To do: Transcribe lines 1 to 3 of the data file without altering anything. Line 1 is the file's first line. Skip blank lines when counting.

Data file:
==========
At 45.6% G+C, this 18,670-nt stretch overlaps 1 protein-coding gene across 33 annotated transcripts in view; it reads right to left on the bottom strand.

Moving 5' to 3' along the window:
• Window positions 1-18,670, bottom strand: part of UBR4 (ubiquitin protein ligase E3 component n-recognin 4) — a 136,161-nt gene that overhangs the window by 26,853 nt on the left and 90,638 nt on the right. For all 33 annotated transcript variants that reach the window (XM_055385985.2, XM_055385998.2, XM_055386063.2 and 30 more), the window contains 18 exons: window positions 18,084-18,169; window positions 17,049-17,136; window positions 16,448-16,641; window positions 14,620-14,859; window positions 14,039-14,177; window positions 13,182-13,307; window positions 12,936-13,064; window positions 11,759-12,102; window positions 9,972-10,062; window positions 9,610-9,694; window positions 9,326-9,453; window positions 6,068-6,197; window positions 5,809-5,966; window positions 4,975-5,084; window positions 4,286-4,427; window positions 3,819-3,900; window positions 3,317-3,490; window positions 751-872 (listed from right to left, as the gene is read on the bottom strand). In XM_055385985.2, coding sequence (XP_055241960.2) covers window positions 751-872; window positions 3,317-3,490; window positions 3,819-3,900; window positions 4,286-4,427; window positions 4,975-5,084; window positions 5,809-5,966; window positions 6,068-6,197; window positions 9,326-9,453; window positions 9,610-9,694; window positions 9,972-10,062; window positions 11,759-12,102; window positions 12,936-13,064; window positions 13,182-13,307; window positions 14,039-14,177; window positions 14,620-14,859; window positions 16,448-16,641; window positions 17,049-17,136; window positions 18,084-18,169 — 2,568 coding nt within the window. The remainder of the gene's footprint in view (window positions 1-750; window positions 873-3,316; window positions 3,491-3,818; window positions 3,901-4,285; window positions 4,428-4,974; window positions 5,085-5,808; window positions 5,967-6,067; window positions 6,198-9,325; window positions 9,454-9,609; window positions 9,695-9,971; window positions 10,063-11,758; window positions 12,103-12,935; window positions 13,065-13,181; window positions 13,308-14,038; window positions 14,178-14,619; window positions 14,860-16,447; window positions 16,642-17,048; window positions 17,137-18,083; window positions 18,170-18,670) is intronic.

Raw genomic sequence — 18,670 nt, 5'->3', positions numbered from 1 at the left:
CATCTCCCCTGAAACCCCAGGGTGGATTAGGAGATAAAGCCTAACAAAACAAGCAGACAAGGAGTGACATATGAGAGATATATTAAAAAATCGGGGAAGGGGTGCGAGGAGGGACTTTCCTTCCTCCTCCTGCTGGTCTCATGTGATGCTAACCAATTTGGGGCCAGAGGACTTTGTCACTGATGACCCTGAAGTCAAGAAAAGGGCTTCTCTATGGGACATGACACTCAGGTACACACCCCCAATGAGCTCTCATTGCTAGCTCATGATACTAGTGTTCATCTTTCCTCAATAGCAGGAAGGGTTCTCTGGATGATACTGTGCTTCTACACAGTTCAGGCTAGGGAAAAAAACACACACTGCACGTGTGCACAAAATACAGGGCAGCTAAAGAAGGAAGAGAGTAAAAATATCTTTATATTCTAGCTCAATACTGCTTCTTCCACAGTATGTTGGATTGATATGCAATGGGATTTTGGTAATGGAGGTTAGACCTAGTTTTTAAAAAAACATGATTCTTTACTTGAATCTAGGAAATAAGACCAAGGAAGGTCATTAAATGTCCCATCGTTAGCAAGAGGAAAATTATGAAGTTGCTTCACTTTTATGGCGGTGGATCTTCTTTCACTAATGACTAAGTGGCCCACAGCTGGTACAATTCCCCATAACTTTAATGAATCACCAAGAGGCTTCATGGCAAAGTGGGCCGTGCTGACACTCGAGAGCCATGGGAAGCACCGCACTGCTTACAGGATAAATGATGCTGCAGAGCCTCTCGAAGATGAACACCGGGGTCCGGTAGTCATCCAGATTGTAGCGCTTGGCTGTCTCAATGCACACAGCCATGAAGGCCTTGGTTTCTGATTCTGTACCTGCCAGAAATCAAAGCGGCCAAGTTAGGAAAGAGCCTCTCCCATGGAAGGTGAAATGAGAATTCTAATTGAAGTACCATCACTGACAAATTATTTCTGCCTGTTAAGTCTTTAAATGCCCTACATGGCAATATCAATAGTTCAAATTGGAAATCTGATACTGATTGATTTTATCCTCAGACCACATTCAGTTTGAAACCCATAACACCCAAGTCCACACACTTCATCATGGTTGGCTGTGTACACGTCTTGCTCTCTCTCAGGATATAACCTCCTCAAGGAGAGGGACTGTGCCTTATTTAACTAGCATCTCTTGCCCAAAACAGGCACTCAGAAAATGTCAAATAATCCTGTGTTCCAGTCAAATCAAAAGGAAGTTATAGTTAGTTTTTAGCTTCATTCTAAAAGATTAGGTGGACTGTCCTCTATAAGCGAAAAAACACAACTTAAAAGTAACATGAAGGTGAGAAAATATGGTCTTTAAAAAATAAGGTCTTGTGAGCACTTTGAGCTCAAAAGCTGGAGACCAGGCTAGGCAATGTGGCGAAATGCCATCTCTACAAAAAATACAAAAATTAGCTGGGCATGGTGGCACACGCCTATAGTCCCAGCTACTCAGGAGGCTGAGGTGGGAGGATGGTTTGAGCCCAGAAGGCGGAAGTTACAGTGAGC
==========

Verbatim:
At 45.6% G+C, this 18,670-nt stretch overlaps 1 protein-coding gene across 33 annotated transcripts in view; it reads right to left on the bottom strand.

Moving 5' to 3' along the window:
• Window positions 1-18,670, bottom strand: part of UBR4 (ubiquitin protein ligase E3 component n-recognin 4) — a 136,161-nt gene that overhangs the window by 26,853 nt on the left and 90,638 nt on the right. For all 33 annotated transcript variants that reach the window (XM_055385985.2, XM_055385998.2, XM_055386063.2 and 30 more), the window contains 18 exons: window positions 18,084-18,169; window positions 17,049-17,136; window positions 16,448-16,641; window positions 14,620-14,859; window positions 14,039-14,177; window positions 13,182-13,307; window positions 12,936-13,064; window positions 11,759-12,102; window positions 9,972-10,062; window positions 9,610-9,694; window positions 9,326-9,453; window positions 6,068-6,197; window positions 5,809-5,966; window positions 4,975-5,084; window positions 4,286-4,427; window positions 3,819-3,900; window positions 3,317-3,490; window positions 751-872 (listed from right to left, as the gene is read on the bottom strand). In XM_055385985.2, coding sequence (XP_055241960.2) covers window positions 751-872; window positions 3,317-3,490; window positions 3,819-3,900; window positions 4,286-4,427; window positions 4,975-5,084; window positions 5,809-5,966; window positions 6,068-6,197; window positions 9,326-9,453; window positions 9,610-9,694; window positions 9,972-10,062; window positions 11,759-12,102; window positions 12,936-13,064; window positions 13,182-13,307; window positions 14,039-14,177; window positions 14,620-14,859; window positions 16,448-16,641; window positions 17,049-17,136; window positions 18,084-18,169 — 2,568 coding nt within the window. The remainder of the gene's footprint in view (window positions 1-750; window positions 873-3,316; window positions 3,491-3,818; window positions 3,901-4,285; window positions 4,428-4,974; window positions 5,085-5,808; window positions 5,967-6,067; window positions 6,198-9,325; window positions 9,454-9,609; window positions 9,695-9,971; window positions 10,063-11,758; window positions 12,103-12,935; window positions 13,065-13,181; window positions 13,308-14,038; window positions 14,178-14,619; window positions 14,860-16,447; window positions 16,642-17,048; window positions 17,137-18,083; window positions 18,170-18,670) is intronic.